There are many approaches to interfaith understanding. Most of them agree that integrity is essential; that is we have to understand any one religion on its own term and not domesticate its teaching to suit our own understanding for whatever reason.
Integrity in this area is especially important in comparative studies between religions so that we do not distort any religion to contrast or conform with another according to whim.
Paul Knitter, who professes to be a Roman Catholic and a Buddhist (his blog titles 'How a Buddhist Christian sees it'), in his lecture 'Only One Way?' (H/T: Justin Taylor) proposes that the translation of Buddhism's Sunyata concept is pointing to the God to whom is the reference of Christianity.
The Union Theological Seminary's professor invokes the translation of Sunyata as "InterBeing" as a reference to the relational Trinity. As he wrote in his book:
"Thich Nhat Hanh, a modern practitioner, scholar, and popularizer of Zen Buddhism, translates Sunyata more freely but more engagingly as InterBeing. It's the interconnected state of things that is constantly churning out new connections, new possibilities, new problems, new life." (p.12)
"...to believe in a Trinitarian God is to believe in a relational God. The very nature of the Divine is nothing other than to exist in and out of relationships; for God, "to be" is nothing other than "to relate." That, among other things, is what the doctrine of the Trinity tells Christians. (p.19)
"To experience and to believe in a Trinitarian God is to experience and believe in a God who is not [...] the Ground of Being, but the Ground of InterBeing! [...] God is the activity of giving and receiving, of knowing and loving, of losing and finding, of dying and living that embraces and infuses all of us, all of creation. Though every image or symbol limp, Christians can and must say what Buddhist might agree with---that if we're going to talk about God, God is neither a noun nor an adjective. God is a verb! With the word "God" we're trying to get at an activity that is going on everywhere rather than a Being that exists somewhere. God is much more an environment than a thing.
"And therefore, if we Christians really affirm that "God is love" and that Trinity means relationality, then I think the symbol Buddhists use for Sunyata is entirely fitting for our God. God is the field---the dynamic energy field of InterBeing---within which, as we read in the New Testament (but perhaps never really heard), "we live and move and have our being" (Acts 17:28)."
(Paul F. Knitter, Without Buddha I Could not be a Christian [UK: Oneworld, 2009], p.19-20. Emphasis original.)
For Knitter to make his case, it is fundamental that his understanding of Sunyata as InterBeing is correct. And it is on this fundamental level that I have a question to raise: Is Knitter's equating Sunyata as InterBeing valid?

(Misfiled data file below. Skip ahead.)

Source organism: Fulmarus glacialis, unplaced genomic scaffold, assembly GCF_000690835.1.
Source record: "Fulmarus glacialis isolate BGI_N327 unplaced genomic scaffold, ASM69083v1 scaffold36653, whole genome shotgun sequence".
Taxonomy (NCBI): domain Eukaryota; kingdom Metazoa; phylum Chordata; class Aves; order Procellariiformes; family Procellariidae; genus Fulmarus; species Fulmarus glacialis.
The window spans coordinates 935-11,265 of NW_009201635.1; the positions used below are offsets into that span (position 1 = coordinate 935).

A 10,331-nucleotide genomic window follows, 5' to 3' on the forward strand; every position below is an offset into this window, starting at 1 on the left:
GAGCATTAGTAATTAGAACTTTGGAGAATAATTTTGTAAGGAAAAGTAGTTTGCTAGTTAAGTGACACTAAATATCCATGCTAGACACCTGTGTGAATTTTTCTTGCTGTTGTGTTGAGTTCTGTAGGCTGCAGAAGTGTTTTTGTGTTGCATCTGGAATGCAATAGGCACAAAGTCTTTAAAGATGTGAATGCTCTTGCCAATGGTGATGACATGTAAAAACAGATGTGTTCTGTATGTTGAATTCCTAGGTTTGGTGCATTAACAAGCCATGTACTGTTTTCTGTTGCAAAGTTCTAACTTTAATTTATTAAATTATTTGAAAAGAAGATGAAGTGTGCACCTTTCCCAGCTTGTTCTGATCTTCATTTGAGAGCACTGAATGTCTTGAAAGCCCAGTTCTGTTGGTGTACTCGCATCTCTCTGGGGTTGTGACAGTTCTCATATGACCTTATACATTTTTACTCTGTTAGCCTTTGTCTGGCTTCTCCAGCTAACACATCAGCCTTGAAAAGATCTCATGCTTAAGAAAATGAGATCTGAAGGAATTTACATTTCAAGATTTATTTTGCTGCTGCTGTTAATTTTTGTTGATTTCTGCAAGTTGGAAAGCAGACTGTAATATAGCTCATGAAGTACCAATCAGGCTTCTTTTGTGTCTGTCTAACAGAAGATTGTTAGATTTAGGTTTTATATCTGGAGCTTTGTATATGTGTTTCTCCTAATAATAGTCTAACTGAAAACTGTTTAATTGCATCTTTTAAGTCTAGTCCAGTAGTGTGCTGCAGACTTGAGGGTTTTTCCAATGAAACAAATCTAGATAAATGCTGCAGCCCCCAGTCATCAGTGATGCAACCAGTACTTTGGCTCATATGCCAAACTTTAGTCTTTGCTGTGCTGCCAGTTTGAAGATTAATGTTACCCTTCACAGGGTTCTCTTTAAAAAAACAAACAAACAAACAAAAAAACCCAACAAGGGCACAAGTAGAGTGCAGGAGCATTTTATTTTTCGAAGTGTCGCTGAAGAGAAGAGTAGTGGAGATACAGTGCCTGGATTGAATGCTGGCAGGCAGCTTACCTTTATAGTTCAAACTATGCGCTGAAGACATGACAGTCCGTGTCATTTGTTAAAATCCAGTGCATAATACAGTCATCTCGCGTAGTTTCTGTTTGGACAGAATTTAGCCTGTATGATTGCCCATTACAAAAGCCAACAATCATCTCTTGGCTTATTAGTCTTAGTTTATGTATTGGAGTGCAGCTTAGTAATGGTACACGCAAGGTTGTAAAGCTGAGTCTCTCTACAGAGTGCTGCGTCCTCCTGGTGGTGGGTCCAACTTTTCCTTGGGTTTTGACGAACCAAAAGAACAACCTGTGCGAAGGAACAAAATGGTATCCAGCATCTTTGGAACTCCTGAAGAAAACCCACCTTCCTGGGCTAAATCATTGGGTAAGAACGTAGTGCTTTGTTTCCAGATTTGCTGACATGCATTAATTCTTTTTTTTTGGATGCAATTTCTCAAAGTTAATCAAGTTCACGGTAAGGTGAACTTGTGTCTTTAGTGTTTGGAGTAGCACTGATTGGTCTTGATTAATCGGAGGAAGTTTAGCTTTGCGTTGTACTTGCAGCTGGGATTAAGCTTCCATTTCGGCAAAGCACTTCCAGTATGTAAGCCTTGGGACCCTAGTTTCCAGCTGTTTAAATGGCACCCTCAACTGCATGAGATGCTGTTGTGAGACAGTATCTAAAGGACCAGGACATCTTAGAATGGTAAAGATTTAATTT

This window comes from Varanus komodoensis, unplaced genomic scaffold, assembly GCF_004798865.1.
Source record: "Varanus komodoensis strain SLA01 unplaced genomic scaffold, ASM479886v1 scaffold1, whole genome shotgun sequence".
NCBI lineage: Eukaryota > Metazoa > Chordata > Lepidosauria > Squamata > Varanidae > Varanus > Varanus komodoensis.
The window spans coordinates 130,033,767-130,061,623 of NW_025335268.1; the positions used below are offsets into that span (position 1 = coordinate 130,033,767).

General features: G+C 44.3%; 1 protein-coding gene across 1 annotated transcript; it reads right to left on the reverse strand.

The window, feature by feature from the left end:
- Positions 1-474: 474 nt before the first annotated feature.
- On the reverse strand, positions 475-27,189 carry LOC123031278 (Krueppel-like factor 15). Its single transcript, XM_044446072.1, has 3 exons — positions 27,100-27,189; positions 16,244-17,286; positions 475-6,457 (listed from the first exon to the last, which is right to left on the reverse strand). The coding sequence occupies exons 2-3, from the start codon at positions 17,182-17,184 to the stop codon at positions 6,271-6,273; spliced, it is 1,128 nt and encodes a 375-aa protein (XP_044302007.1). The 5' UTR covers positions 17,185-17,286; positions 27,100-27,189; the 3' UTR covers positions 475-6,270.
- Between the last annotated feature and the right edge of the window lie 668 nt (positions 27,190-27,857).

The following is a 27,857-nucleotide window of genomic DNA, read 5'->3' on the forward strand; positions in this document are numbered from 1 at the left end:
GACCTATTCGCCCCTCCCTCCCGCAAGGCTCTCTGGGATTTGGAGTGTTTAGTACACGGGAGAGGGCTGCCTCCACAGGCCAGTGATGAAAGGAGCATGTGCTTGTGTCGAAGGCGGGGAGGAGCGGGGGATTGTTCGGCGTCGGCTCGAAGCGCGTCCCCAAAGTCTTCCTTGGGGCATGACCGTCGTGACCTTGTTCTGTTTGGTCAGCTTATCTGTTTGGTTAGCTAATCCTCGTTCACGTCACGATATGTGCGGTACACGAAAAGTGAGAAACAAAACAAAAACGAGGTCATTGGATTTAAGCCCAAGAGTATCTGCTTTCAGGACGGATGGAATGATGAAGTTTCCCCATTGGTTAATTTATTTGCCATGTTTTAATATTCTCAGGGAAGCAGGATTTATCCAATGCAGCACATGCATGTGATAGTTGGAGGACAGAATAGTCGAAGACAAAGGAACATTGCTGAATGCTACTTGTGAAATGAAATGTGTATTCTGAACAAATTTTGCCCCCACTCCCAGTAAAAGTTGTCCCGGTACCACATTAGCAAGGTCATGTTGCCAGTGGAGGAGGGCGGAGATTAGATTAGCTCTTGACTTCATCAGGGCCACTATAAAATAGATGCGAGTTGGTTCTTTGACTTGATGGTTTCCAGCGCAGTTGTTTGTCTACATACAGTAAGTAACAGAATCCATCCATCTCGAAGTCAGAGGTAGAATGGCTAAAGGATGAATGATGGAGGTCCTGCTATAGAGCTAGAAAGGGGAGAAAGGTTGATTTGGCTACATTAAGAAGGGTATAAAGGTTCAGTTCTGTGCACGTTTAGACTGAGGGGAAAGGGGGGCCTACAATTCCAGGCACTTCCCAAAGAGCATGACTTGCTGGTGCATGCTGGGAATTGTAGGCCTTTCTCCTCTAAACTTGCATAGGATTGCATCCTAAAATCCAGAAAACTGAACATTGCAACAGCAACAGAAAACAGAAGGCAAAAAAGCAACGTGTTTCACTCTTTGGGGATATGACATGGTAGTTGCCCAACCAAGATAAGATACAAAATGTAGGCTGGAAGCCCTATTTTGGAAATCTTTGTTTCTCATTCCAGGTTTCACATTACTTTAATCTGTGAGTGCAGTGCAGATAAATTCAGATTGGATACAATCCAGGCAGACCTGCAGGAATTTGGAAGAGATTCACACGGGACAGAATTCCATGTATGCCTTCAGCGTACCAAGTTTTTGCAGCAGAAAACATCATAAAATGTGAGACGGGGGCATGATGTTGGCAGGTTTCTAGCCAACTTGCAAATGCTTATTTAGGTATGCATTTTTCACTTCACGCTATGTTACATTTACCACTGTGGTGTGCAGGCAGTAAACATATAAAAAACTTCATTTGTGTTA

Knitter himself acknowledges that this equation is the product of Thich Nhat Hanh's "free" translation. In Chinese, Sunyata is simply translated as 空, which means "emptiness" or "void". Hence the famous verse from the Heart Sutra, "色即是空, 空即是色," ("Form is emptiness; emptiness is form") to which Knitter mentioned in the lecture.
Of course, how should Sunyata be understood is still a debate among the different Buddhist sects. Nonetheless, what we can be certain here is that Knitter chooses to use a free translation to draw out conformity between Buddhism and Christianity. He disregards the question over the validity of this translation and uses it anyway.
Besides, is the Suntaya really means interconnectivity among beings? If so, then according to the Heart Sutra, interconnectivity among beings is void. ("不生, 不滅, 不垢, 不淨, 不增, 不減。是故空中. 無色, 無受, 想, 行, 識. 無眼, 耳, 鼻, 舌, 身, 意. 無色, 聲, 香, 味, 觸, 法. 無眼界. 乃至無意識界. 無無明. 亦無無明盡. 乃至無老死. 亦無老死盡. 無苦. 集. 滅. 道. 無智, 亦無得." Translation: "The void is without beginning, ending, form, embodiment, consciousness, sensation, thought, deficiency, completeness, etc." Simply said, the void is nothing.)
The Sunyata refers to the interconnectivity that has nothing and is nothing. It is ontologically impersonal.
If this is true, then I have another question to raise: If Suntaya refers to the impersonal interconnectivity among beings, how then can Knitter proposes that it is an equation to the Trinitarian God, who is fundamentally recognized in Christianity as personal?
One can see that Knitter's intention is to point out convergence between Buddhism and Christianity. However, in the way he did it, there are violations done on both Buddhism and Christianity. On one hand, Knitter knowingly used a free translation to represent Buddhism's Sunyata concept, while on the other hand, he deprived Christianity's Trinity from its nature as a personal being. As mentioned above, there are many approaches to interreligious understanding; is this how a Buddhist Christian sees it?